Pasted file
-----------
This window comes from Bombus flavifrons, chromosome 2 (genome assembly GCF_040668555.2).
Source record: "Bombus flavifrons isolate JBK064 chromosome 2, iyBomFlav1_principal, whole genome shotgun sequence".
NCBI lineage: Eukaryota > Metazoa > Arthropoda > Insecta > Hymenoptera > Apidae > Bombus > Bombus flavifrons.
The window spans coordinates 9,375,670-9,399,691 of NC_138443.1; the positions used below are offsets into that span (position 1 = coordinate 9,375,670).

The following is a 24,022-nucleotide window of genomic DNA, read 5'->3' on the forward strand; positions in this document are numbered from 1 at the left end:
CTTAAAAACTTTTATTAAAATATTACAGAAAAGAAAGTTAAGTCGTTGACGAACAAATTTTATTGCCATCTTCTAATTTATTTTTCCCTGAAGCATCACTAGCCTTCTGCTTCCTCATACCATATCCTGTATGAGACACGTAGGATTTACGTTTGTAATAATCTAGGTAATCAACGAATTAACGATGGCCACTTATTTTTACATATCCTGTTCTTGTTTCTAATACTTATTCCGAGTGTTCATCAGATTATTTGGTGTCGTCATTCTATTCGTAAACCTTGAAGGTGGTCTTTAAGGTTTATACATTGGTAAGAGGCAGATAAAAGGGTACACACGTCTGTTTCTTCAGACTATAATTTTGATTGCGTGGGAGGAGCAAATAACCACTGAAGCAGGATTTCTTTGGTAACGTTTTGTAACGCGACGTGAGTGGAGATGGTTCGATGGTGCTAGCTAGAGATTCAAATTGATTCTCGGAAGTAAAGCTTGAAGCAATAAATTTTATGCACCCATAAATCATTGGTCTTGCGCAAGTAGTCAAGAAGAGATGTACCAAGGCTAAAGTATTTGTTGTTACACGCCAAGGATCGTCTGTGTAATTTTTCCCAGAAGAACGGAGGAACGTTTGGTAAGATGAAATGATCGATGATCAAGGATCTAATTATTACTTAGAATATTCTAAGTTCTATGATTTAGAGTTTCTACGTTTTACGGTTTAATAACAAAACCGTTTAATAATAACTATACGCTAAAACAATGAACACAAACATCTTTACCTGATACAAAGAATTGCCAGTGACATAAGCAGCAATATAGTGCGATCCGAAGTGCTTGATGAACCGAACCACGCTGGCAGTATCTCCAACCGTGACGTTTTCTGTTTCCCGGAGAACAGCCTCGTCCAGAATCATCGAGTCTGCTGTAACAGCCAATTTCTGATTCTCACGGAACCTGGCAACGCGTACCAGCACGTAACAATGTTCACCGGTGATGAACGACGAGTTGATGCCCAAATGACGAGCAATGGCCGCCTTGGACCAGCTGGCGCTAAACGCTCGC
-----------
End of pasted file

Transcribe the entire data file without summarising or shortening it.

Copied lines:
This window comes from Bombus flavifrons, chromosome 2 (genome assembly GCF_040668555.2).
Source record: "Bombus flavifrons isolate JBK064 chromosome 2, iyBomFlav1_principal, whole genome shotgun sequence".
NCBI lineage: Eukaryota > Metazoa > Arthropoda > Insecta > Hymenoptera > Apidae > Bombus > Bombus flavifrons.
The window spans coordinates 9,375,670-9,399,691 of NC_138443.1; the positions used below are offsets into that span (position 1 = coordinate 9,375,670).

The following is a 24,022-nucleotide window of genomic DNA, read 5'->3' on the forward strand; positions in this document are numbered from 1 at the left end:
CTTAAAAACTTTTATTAAAATATTACAGAAAAGAAAGTTAAGTCGTTGACGAACAAATTTTATTGCCATCTTCTAATTTATTTTTCCCTGAAGCATCACTAGCCTTCTGCTTCCTCATACCATATCCTGTATGAGACACGTAGGATTTACGTTTGTAATAATCTAGGTAATCAACGAATTAACGATGGCCACTTATTTTTACATATCCTGTTCTTGTTTCTAATACTTATTCCGAGTGTTCATCAGATTATTTGGTGTCGTCATTCTATTCGTAAACCTTGAAGGTGGTCTTTAAGGTTTATACATTGGTAAGAGGCAGATAAAAGGGTACACACGTCTGTTTCTTCAGACTATAATTTTGATTGCGTGGGAGGAGCAAATAACCACTGAAGCAGGATTTCTTTGGTAACGTTTTGTAACGCGACGTGAGTGGAGATGGTTCGATGGTGCTAGCTAGAGATTCAAATTGATTCTCGGAAGTAAAGCTTGAAGCAATAAATTTTATGCACCCATAAATCATTGGTCTTGCGCAAGTAGTCAAGAAGAGATGTACCAAGGCTAAAGTATTTGTTGTTACACGCCAAGGATCGTCTGTGTAATTTTTCCCAGAAGAACGGAGGAACGTTTGGTAAGATGAAATGATCGATGATCAAGGATCTAATTATTACTTAGAATATTCTAAGTTCTATGATTTAGAGTTTCTACGTTTTACGGTTTAATAACAAAACCGTTTAATAATAACTATACGCTAAAACAATGAACACAAACATCTTTACCTGATACAAAGAATTGCCAGTGACATAAGCAGCAATATAGTGCGATCCGAAGTGCTTGATGAACCGAACCACGCTGGCAGTATCTCCAACCGTGACGTTTTCTGTTTCCCGGAGAACAGCCTCGTCCAGAATCATCGAGTCTGCTGTAACAGCCAATTTCTGATTCTCACGGAACCTGGCAACGCGTACCAGCACGTAACAATGTTCACCGGTGATGAACGACGAGTTGATGCCCAAATGACGAGCAATGGCCGCCTTGGACCAGCTGGCGCTAAACGCTCGC